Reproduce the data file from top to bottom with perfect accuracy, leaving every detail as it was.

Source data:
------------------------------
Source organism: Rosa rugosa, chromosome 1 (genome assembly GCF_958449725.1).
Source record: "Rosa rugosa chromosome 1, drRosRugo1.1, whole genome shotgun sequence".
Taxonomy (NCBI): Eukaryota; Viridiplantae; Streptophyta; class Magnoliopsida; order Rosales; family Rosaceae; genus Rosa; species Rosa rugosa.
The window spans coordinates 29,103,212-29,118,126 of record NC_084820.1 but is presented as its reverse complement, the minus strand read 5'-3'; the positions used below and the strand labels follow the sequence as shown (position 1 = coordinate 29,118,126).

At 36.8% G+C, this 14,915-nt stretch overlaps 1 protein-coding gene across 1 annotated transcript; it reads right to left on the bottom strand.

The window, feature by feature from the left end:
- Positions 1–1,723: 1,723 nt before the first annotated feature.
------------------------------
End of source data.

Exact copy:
Source organism: Rosa rugosa, chromosome 1 (genome assembly GCF_958449725.1).
Source record: "Rosa rugosa chromosome 1, drRosRugo1.1, whole genome shotgun sequence".
Taxonomy (NCBI): Eukaryota; Viridiplantae; Streptophyta; class Magnoliopsida; order Rosales; family Rosaceae; genus Rosa; species Rosa rugosa.
The window spans coordinates 29,103,212-29,118,126 of record NC_084820.1 but is presented as its reverse complement, the minus strand read 5'-3'; the positions used below and the strand labels follow the sequence as shown (position 1 = coordinate 29,118,126).

At 36.8% G+C, this 14,915-nt stretch overlaps 1 protein-coding gene across 1 annotated transcript; it reads right to left on the bottom strand.

The window, feature by feature from the left end:
- Positions 1–1,723: 1,723 nt before the first annotated feature.